Bulleted list featured snippets, on the other hand, are not sequential. These are great for showing the various types of something a user is searching for. As an example, a user searching for what kinds of spiders live in Iowa would likely receive a bulleted list snippet with each spider listed.

You can rank for list featured snippets by creating content using HTML ordered or unordered lists. In HTML, unordered lists use the "ul" tag, whereas ordered lists use the "ol" tag. Both types of lists use the "li" tag for individual list items.

list-featured-snippet

The Table Featured Snippet

This type of snippet helps users visualize data for different kinds of comparisons. The information the user is seeking is formatted in an easy-to-digest table format. Rather than conveying data in complete sentences, you can use hypertext markup language (HTML), a standard markup language for creating web pages that describes the structure of the page, to create a table so long as the data has two or more variables, and help your website rank for a table featured snippet. 

table-featured-snippet

The Video Featured Snippet

Video featured snippets contain content in the form of a video. Most of them involve YouTube videos since YouTube and Google are owned by the same parent company. Plus, YouTube videos are already prepared to be served as search results since YouTube is the second largest search engine in the world, according to Global Reach. When a user clicks a video featured snippet, it will load the YouTube page while automatically playing the depicted video.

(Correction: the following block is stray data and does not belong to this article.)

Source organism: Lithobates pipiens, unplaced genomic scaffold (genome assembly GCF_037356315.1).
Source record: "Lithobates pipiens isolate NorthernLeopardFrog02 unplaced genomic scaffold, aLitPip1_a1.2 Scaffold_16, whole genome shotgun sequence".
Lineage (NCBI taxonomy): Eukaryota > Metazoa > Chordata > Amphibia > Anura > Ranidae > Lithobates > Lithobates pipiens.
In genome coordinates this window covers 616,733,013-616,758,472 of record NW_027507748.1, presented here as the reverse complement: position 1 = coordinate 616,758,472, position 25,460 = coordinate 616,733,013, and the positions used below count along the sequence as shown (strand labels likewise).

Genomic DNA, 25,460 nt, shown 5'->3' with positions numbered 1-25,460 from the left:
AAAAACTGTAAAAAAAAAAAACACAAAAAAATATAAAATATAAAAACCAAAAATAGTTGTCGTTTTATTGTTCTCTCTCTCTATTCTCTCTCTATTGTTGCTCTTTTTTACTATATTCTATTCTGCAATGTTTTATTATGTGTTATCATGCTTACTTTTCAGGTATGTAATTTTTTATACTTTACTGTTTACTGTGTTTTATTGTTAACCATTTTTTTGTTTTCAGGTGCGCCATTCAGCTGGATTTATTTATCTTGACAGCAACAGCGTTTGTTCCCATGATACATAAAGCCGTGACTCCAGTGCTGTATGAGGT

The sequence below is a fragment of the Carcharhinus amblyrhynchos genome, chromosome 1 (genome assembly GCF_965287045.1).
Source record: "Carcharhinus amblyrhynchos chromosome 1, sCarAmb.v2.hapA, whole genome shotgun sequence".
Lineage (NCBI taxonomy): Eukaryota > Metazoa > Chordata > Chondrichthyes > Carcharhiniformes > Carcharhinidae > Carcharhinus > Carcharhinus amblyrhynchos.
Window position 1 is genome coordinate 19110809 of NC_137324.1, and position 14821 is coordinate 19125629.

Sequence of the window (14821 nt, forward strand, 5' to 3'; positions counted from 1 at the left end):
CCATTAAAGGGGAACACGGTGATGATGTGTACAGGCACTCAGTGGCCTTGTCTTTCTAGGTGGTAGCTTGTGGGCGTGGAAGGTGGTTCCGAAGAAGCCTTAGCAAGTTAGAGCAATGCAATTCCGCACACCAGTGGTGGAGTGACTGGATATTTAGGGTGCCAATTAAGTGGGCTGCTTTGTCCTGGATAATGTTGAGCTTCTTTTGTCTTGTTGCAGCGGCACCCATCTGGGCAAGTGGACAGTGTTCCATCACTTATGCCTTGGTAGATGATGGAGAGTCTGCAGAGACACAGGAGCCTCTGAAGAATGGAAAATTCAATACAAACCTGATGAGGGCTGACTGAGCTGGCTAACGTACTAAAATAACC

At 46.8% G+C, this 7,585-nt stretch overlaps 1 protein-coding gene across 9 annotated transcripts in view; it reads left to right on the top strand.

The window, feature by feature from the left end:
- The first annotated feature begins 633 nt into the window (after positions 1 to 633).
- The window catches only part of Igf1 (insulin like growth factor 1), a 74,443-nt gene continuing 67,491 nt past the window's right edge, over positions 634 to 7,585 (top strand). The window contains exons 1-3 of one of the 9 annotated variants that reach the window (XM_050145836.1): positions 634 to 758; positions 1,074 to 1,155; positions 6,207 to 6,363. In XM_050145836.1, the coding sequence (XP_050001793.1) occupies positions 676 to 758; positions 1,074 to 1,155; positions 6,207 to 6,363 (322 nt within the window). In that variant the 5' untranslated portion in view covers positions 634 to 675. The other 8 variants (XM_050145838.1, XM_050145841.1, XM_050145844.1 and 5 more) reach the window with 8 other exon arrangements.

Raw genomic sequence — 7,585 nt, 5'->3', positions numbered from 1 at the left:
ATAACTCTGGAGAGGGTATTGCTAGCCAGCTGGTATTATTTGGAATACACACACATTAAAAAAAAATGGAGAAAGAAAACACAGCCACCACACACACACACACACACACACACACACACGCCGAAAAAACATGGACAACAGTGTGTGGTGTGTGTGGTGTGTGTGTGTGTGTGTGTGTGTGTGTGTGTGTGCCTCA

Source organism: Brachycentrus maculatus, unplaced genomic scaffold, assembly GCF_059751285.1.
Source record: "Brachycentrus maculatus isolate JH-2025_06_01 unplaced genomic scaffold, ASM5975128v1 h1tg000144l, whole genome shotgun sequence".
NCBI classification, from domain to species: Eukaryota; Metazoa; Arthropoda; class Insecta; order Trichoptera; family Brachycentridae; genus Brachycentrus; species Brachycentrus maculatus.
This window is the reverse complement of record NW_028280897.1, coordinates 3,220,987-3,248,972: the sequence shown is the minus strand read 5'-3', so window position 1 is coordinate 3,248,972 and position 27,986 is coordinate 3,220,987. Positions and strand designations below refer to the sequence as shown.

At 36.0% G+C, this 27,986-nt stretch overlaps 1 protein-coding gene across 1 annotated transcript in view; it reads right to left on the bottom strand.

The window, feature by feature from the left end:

Of course, you need to create video content and optimize it for search results on YouTube in order to rank for video featured snippets. Don't just host the video content directly on your website. Instead, upload it to YouTube to increase the chance of it ranking in a video featured snippet. You can embed the video content on your website from YouTube if you want to share it from your channel.

The video shows in SERPs with the video thumbnail and YouTube link, and often video chapters (or timestamps) if those are provided. In many cases, a video featured snippet will show an excerpt directly from the YouTube video description below the video. For best results, be sure to place the text you want Google to consider for your snippet at the beginning of your video's description.

video-featured-snippet

The Double & 2-For-1 Featured Snippets

Double featured snippets include two sets of answer boxes, each including a unique answer. The answers come from two websites, usually in bullet points, and include the page titles and URLs of both sites.

A 2-for-1 featured snippet is extremely similar to a double featured snippet, except both answers are quoted from the same website. Google will likely show double or 2-for-1 featured snippets for results for which the user intent is unambiguous. Otherwise, these featured snippets would crowd out the alternative user intents.

two-for-one-featured-snippet

How to Rank for Featured Snippets

As with traditional search rankings, there is no way to guarantee your website ranks for a featured snippet. Google has algorithms that consistently evaluate page content, SEO value, snippet opportunities, search rankings’ performance and more to see which provides the best responses to certain user queries.